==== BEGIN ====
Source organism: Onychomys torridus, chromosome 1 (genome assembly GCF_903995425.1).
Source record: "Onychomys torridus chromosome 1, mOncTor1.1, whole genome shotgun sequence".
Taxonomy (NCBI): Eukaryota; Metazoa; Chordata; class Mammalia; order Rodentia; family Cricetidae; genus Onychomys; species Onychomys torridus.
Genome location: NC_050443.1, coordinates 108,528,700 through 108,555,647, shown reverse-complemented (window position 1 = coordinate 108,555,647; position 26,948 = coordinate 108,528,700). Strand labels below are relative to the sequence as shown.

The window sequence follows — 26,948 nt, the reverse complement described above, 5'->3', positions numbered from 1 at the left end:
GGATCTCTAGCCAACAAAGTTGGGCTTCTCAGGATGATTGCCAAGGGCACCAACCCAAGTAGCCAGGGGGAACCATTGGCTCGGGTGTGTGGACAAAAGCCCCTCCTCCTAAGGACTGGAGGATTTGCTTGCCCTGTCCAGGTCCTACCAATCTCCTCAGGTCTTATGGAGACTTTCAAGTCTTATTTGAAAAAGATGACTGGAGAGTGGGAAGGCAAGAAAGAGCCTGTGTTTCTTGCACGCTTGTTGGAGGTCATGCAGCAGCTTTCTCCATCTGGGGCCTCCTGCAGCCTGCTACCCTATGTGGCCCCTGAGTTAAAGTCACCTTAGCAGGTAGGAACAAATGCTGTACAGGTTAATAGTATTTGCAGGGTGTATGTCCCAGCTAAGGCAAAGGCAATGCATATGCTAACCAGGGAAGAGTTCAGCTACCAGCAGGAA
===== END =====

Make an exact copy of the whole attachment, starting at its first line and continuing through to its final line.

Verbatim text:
Source organism: Onychomys torridus, chromosome 1 (genome assembly GCF_903995425.1).
Source record: "Onychomys torridus chromosome 1, mOncTor1.1, whole genome shotgun sequence".
Taxonomy (NCBI): Eukaryota; Metazoa; Chordata; class Mammalia; order Rodentia; family Cricetidae; genus Onychomys; species Onychomys torridus.
Genome location: NC_050443.1, coordinates 108,528,700 through 108,555,647, shown reverse-complemented (window position 1 = coordinate 108,555,647; position 26,948 = coordinate 108,528,700). Strand labels below are relative to the sequence as shown.

The window sequence follows — 26,948 nt, the reverse complement described above, 5'->3', positions numbered from 1 at the left end:
GGATCTCTAGCCAACAAAGTTGGGCTTCTCAGGATGATTGCCAAGGGCACCAACCCAAGTAGCCAGGGGGAACCATTGGCTCGGGTGTGTGGACAAAAGCCCCTCCTCCTAAGGACTGGAGGATTTGCTTGCCCTGTCCAGGTCCTACCAATCTCCTCAGGTCTTATGGAGACTTTCAAGTCTTATTTGAAAAAGATGACTGGAGAGTGGGAAGGCAAGAAAGAGCCTGTGTTTCTTGCACGCTTGTTGGAGGTCATGCAGCAGCTTTCTCCATCTGGGGCCTCCTGCAGCCTGCTACCCTATGTGGCCCCTGAGTTAAAGTCACCTTAGCAGGTAGGAACAAATGCTGTACAGGTTAATAGTATTTGCAGGGTGTATGTCCCAGCTAAGGCAAAGGCAATGCATATGCTAACCAGGGAAGAGTTCAGCTACCAGCAGGAA